You don’t need a separate team for data stewardship (although you may choose to do so). Your reservations, front office, and night audit teams can all be incentivized on data quality scores. You can determine and track data quality scores by measuring data against standards, completeness, and reduction in duplicate data. That way they will be more careful during data entry as well as double check their work when there is down time.
You probably don’t have rotary phones or VHS players in your rooms anymore. Over time you’ve upgraded the technology at your hotel. You’ve probably also undergone renovations to maintain your hotel’s fresh contemporary feel. Why would you then rely on incomplete, stale, and outdated data to run it?
The biggest mistake I have seen hoteliers make with data is confusing quantity with quality. Mountains of inaccurate and outdated data are as good as having no data at all. That’s because the world we live in is not constant. Market conditions evolve as do guest preferences. Thus, data that has not been updated loses its value over time.
You should rely on current data (no older than 24 months) to support your day to day decisions. Talk to your IT department or technology partner to archive data up to 5 years old, should you need to look at it on occasion. Anything older than that – purge! If a guest hasn’t stayed with you in over 5 years, you can be assured their preferences have changed.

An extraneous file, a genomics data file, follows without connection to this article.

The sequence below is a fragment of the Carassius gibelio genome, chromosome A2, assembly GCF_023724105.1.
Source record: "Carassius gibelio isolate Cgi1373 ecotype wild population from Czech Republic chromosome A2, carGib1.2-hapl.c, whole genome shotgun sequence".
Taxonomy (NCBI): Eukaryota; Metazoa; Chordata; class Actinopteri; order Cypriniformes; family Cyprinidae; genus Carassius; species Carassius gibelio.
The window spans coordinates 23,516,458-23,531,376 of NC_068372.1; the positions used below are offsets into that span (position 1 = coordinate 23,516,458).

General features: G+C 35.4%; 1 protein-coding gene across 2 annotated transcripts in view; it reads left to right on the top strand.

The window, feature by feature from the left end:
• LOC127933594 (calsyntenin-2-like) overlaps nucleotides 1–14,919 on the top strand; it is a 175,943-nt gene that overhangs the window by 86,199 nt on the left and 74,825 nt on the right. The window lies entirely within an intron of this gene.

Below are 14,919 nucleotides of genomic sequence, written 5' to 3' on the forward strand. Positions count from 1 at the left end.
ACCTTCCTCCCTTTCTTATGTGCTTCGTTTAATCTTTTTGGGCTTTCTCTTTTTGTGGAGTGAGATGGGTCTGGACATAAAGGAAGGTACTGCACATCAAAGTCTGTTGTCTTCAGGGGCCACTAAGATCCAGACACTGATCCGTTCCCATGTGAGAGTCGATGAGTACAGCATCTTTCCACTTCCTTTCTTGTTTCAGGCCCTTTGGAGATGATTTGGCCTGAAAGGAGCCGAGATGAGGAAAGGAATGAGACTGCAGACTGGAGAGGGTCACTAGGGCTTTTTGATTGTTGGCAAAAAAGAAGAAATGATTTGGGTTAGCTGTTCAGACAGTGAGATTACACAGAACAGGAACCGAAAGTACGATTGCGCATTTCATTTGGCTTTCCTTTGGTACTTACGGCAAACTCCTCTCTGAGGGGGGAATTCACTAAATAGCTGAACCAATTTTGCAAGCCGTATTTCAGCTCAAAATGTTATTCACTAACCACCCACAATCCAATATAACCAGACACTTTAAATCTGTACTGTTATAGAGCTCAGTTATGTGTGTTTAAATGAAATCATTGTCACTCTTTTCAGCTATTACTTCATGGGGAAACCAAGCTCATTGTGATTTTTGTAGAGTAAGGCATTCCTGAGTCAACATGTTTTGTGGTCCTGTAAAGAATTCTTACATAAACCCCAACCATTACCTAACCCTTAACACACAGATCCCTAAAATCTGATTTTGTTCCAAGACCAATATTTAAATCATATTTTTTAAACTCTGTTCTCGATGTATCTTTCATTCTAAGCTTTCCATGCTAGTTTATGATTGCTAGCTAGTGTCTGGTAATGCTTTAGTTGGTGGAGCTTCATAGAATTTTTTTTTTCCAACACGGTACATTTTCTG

I know many people will find this hard to accept and will try their best to come up with situations where they may need to rely on 7 or 10 year old data. For the sake of argument, let’s assume such a situation existed, the time, effort, and cost associated with carrying all this dead weight and trying to make sense of it a decade later will not justify the ROI. So be as cold as the numbers and let go once they’ve outlived their useful life.
Get the Right Tool(s)
If you have good quality data flowing across your operation, don’t sell yourself short by simply taking a weekly or monthly snapshot of it in excel for your department meetings. You should get a BI tool that will enable you to interact with the data in a more dynamic manner. It should enable you to stay on top of your key stats on a daily basis and answer the next question as it occurs to you versus waiting on your analyst to get back to you in a couple of days.
A popular myth about BI solutions is that they are expensive. While there are robust enterprise BI solutions in the market that can be cost prohibitive, you can also find leaner cloud solutions that only charge a monthly subscription fee, like HotelIQ. Based on your specific needs you can pick the right BI solution for you but you can no longer afford to be without one. Chances are that the hotel across the street is already on it and is trying to steal your lunch from right under your nose.
Your BI solutions partner can provide you the technical infrastructure and tools to help organize your data, and if they are hospitality experts, even insightful analysis right out of the box. However, if you follow the above steps and streamline your data flows, the resulting BI utility will be much higher.